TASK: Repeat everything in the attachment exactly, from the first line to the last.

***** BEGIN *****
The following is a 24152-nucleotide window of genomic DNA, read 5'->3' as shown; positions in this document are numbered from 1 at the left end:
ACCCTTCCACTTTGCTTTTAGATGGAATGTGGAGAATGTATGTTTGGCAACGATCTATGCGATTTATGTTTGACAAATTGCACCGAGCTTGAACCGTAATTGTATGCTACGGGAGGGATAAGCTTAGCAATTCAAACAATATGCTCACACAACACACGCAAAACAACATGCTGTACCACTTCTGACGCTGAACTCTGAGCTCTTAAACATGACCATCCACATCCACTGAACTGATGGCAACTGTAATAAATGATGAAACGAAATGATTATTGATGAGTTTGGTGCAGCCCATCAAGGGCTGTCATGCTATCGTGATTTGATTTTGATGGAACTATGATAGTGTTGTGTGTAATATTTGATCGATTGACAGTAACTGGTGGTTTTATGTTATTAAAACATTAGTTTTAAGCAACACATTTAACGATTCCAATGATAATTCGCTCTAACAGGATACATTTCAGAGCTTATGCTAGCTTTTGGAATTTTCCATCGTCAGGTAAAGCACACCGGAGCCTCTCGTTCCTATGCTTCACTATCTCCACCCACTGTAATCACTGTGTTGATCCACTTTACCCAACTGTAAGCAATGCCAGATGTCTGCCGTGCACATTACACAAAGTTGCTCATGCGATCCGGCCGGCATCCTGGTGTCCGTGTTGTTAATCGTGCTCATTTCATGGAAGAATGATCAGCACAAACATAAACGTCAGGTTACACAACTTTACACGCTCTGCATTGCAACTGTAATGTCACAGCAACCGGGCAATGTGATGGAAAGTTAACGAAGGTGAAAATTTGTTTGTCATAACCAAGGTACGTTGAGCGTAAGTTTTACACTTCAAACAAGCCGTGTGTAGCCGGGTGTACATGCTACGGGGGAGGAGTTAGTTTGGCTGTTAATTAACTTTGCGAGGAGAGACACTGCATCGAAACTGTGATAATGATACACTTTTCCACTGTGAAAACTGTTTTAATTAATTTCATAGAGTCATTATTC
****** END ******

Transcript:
The following is a 24152-nucleotide window of genomic DNA, read 5'->3' as shown; positions in this document are numbered from 1 at the left end:
ACCCTTCCACTTTGCTTTTAGATGGAATGTGGAGAATGTATGTTTGGCAACGATCTATGCGATTTATGTTTGACAAATTGCACCGAGCTTGAACCGTAATTGTATGCTACGGGAGGGATAAGCTTAGCAATTCAAACAATATGCTCACACAACACACGCAAAACAACATGCTGTACCACTTCTGACGCTGAACTCTGAGCTCTTAAACATGACCATCCACATCCACTGAACTGATGGCAACTGTAATAAATGATGAAACGAAATGATTATTGATGAGTTTGGTGCAGCCCATCAAGGGCTGTCATGCTATCGTGATTTGATTTTGATGGAACTATGATAGTGTTGTGTGTAATATTTGATCGATTGACAGTAACTGGTGGTTTTATGTTATTAAAACATTAGTTTTAAGCAACACATTTAACGATTCCAATGATAATTCGCTCTAACAGGATACATTTCAGAGCTTATGCTAGCTTTTGGAATTTTCCATCGTCAGGTAAAGCACACCGGAGCCTCTCGTTCCTATGCTTCACTATCTCCACCCACTGTAATCACTGTGTTGATCCACTTTACCCAACTGTAAGCAATGCCAGATGTCTGCCGTGCACATTACACAAAGTTGCTCATGCGATCCGGCCGGCATCCTGGTGTCCGTGTTGTTAATCGTGCTCATTTCATGGAAGAATGATCAGCACAAACATAAACGTCAGGTTACACAACTTTACACGCTCTGCATTGCAACTGTAATGTCACAGCAACCGGGCAATGTGATGGAAAGTTAACGAAGGTGAAAATTTGTTTGTCATAACCAAGGTACGTTGAGCGTAAGTTTTACACTTCAAACAAGCCGTGTGTAGCCGGGTGTACATGCTACGGGGGAGGAGTTAGTTTGGCTGTTAATTAACTTTGCGAGGAGAGACACTGCATCGAAACTGTGATAATGATACACTTTTCCACTGTGAAAACTGTTTTAATTAATTTCATAGAGTCATTATTC